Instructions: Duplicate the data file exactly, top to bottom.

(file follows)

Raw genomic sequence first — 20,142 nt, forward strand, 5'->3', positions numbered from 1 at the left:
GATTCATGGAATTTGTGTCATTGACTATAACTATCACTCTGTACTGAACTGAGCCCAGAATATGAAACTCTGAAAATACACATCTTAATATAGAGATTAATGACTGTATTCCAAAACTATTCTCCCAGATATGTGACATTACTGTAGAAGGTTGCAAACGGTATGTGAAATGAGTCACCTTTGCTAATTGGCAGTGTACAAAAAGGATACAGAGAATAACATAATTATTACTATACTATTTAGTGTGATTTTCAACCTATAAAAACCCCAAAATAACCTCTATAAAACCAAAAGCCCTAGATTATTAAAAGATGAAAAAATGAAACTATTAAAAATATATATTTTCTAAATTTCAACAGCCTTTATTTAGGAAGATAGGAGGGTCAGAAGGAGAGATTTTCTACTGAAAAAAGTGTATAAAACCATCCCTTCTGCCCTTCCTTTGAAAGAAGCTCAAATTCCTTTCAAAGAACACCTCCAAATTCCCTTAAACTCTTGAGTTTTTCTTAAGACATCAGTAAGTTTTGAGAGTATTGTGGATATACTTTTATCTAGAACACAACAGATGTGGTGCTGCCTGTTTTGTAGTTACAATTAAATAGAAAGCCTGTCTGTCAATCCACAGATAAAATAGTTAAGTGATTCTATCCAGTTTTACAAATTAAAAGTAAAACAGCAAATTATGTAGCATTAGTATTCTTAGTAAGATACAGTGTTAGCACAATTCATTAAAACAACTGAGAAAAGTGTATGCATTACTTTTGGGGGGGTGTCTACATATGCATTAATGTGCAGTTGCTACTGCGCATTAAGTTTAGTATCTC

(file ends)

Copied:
Raw genomic sequence first — 20,142 nt, forward strand, 5'->3', positions numbered from 1 at the left:
GATTCATGGAATTTGTGTCATTGACTATAACTATCACTCTGTACTGAACTGAGCCCAGAATATGAAACTCTGAAAATACACATCTTAATATAGAGATTAATGACTGTATTCCAAAACTATTCTCCCAGATATGTGACATTACTGTAGAAGGTTGCAAACGGTATGTGAAATGAGTCACCTTTGCTAATTGGCAGTGTACAAAAAGGATACAGAGAATAACATAATTATTACTATACTATTTAGTGTGATTTTCAACCTATAAAAACCCCAAAATAACCTCTATAAAACCAAAAGCCCTAGATTATTAAAAGATGAAAAAATGAAACTATTAAAAATATATATTTTCTAAATTTCAACAGCCTTTATTTAGGAAGATAGGAGGGTCAGAAGGAGAGATTTTCTACTGAAAAAAGTGTATAAAACCATCCCTTCTGCCCTTCCTTTGAAAGAAGCTCAAATTCCTTTCAAAGAACACCTCCAAATTCCCTTAAACTCTTGAGTTTTTCTTAAGACATCAGTAAGTTTTGAGAGTATTGTGGATATACTTTTATCTAGAACACAACAGATGTGGTGCTGCCTGTTTTGTAGTTACAATTAAATAGAAAGCCTGTCTGTCAATCCACAGATAAAATAGTTAAGTGATTCTATCCAGTTTTACAAATTAAAAGTAAAACAGCAAATTATGTAGCATTAGTATTCTTAGTAAGATACAGTGTTAGCACAATTCATTAAAACAACTGAGAAAAGTGTATGCATTACTTTTGGGGGGGTGTCTACATATGCATTAATGTGCAGTTGCTACTGCGCATTAAGTTTAGTATCTC